If I get a chance when Dr. Scott Macdonald (vet) comes to our town
again I will ask him his advice on this. I havent heard of it too
much until this year and with only this one person. This breeder has
bought so many birds from so many different places and started
raising/hand feeding lots and lots of babies so something was due to
happen but this is my own opinion. I just got over worried I guess
but its good to check into different things once in a while just to
On 2/24/06, Michael L wrote:
> On 2/24/06, Fran wrote:
>> Michael, what is your opinion on vaccinating pet birds? My
> previous avian vet and
>> current one differ 180 degrees on this issue. Previous vet said
> vaccine was not necessary
>> for pet birds in a non-breeding home. Said the vaccine could pose
> more risk than
>> necessary, mainly by adverse reaction at injection site.
>> On the opposite side, my current avian vet (both of these are
> Avian certified and tops in
>> their field) feels EVERY bird should be vaccinated. He feels that
> an owner could bring the
>> virus in on their clothes or shoes after visiting babies in a pet
> store, etc. He even goes
>> so far as to not board birds if not vaccinated. I am on the
> fence. I have thought I may
>> need to go ahead and get my birds vaccinated in case I need to
> board them. What are
>> your general thoughts on this issue?
> I can understand your dilemma concerning vaccinating, but maybe
> this will lend more clarity on the issue.
> I don't know if you're aware or not, but Polyoma is usually a
> disease that primarily affects newly weaned birds or very young
> birds. It is not a virus that attacks healthy, adult birds as a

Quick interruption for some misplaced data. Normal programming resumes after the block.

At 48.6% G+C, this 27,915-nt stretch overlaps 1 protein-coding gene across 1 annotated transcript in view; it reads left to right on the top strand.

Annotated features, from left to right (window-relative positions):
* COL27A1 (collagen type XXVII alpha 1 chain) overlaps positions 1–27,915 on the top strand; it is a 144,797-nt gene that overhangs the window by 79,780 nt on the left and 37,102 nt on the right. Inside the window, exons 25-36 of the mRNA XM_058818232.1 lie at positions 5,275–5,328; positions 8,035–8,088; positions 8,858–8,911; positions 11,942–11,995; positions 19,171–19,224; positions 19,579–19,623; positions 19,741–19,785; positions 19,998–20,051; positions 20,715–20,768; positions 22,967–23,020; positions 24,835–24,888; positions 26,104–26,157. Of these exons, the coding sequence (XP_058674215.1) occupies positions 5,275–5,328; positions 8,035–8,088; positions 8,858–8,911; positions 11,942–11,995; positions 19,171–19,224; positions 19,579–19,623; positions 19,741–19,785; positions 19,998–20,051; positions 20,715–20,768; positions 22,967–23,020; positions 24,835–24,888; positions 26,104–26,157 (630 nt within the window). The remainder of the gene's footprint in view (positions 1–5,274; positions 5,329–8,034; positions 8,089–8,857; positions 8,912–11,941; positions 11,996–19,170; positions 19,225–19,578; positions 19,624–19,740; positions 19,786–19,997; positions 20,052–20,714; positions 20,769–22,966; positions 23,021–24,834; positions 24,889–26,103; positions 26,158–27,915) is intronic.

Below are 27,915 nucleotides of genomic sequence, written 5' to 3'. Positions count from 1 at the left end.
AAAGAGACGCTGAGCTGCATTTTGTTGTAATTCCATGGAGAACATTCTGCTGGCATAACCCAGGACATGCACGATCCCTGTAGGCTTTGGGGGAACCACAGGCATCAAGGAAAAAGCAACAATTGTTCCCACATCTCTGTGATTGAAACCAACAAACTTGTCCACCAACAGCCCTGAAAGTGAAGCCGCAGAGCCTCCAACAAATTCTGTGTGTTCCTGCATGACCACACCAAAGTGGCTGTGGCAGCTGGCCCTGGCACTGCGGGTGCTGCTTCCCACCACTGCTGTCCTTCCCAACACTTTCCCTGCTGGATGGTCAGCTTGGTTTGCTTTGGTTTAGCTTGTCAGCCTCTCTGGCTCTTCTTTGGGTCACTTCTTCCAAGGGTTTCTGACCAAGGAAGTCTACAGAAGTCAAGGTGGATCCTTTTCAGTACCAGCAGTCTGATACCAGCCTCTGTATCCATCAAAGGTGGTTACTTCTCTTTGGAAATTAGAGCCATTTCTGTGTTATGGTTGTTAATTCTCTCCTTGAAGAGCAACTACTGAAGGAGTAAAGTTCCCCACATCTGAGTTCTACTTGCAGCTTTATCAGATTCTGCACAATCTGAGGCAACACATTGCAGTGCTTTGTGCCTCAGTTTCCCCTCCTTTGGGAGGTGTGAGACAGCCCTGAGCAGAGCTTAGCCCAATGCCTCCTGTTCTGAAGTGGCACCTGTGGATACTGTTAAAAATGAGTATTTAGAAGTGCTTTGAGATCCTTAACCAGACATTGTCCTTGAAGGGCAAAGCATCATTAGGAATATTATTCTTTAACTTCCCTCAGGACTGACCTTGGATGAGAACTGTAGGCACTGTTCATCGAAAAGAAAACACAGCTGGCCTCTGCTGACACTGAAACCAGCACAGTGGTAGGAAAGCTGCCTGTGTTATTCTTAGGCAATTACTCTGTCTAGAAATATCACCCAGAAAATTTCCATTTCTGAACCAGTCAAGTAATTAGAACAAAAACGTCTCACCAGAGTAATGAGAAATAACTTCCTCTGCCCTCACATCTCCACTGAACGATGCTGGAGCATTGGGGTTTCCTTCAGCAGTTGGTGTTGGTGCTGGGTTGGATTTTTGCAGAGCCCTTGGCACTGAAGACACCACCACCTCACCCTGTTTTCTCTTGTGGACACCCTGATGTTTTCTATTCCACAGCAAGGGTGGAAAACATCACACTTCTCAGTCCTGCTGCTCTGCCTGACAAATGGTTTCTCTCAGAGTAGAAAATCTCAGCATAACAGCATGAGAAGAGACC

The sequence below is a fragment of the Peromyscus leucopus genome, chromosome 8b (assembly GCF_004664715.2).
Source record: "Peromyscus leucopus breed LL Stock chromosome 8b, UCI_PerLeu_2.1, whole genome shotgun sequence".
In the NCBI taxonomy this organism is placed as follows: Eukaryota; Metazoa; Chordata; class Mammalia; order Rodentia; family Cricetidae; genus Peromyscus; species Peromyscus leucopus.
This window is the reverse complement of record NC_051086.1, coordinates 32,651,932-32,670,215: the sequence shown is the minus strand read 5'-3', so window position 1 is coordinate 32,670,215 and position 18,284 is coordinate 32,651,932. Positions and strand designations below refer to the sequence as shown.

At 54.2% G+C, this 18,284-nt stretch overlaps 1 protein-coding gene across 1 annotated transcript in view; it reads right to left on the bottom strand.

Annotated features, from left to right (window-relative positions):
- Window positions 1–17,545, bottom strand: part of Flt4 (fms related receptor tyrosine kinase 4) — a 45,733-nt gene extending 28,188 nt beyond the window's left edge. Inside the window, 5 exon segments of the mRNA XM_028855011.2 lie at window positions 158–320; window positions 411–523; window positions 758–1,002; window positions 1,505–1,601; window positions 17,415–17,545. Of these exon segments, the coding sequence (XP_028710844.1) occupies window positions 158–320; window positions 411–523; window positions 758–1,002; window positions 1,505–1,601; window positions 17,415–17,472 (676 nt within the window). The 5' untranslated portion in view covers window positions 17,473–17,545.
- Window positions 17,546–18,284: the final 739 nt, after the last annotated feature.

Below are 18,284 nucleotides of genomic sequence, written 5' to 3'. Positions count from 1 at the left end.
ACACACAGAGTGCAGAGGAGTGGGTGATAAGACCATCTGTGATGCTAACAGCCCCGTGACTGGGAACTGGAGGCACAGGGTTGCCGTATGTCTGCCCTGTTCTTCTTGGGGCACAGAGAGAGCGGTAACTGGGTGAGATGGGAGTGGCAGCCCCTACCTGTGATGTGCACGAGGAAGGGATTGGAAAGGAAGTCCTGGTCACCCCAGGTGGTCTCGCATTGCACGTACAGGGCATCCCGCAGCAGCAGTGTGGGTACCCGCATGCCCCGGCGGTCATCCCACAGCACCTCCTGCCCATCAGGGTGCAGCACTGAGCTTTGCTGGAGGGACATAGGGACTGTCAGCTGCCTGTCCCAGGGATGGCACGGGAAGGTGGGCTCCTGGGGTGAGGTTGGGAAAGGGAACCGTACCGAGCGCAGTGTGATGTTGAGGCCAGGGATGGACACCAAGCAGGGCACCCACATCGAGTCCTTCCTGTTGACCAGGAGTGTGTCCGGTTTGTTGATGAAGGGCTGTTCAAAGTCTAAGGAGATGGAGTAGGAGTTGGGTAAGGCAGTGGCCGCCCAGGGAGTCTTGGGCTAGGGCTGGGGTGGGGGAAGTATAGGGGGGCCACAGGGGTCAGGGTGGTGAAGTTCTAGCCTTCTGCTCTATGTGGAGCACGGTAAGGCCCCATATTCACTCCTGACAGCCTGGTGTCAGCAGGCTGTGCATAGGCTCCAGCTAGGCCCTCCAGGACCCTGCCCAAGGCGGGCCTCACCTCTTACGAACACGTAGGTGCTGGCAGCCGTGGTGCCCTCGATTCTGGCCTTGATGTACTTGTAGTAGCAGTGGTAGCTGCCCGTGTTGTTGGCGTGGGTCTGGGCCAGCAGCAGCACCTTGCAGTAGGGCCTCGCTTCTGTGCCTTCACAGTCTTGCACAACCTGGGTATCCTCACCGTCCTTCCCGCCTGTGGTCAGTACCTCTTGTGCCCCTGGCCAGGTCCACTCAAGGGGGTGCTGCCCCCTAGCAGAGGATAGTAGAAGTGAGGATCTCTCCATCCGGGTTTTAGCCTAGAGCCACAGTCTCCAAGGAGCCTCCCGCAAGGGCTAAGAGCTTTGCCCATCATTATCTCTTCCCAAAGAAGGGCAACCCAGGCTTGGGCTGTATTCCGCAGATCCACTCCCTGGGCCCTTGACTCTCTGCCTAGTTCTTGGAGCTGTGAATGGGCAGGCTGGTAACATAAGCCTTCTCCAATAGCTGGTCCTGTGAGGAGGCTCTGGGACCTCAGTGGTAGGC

> rule as their immune systems are more resistant. Certainly there
> can be exceptions, let's say, for immunocompromised, or very old
> birds, but this is a rarity.
> My avian vet was not recommending, nor in favor of doing it. He
> felt that preventative measures were sufficient rather than
> vaccinating chicks. The jury is still out on whether or not this
> vaccine is 100 percent effective, although the manufacturer will
> tell you that it is.
> While he wasn't encouraging it, he did order in for me the vaccine
> so that I could vaccinate my baby birds.
> I did investigate what side effects there might be when doing this
> and basically came up with little that I would consider major
> concerns. At the injection site, the serum gathers and forms a
> small "bubble or ball" under the skin. This dissipates within
> minutes of giving the vaccine. Possible there is a chance that it
> wouldn't, but I've not encountered that. Also, the vaccine is
> a "killed" or inactive vaccine so it doesn't contain live Polyoma
> virus so that risk is eliminated.
> The reason I decided to do it was that I do have exposure to other
> people's birds when I go to a pet store, bird fair or some other
> place that birds may be present.
> I do practice sensible hygiene when I come home and will remove my
> clothing in the basement and take a quick shower to lessen the
> chances of me bringing anything home to my flock, not just Polyoma.
> Also, when my baby birds go to new homes, they do so at a young
> and I want them to be as "protected" as they can be when they
> me. I know how I operate in my own home, but can't attest to
> someone else's situation.
> My adult birds are not vaccinated, but all have been tested. And
> this doesn't guarantee anything, as some birds will not test
> positive if they are not actively shedding a virus even though
> carry it.
> I don't know if this helps or not, but it's all I know on the
> Michael L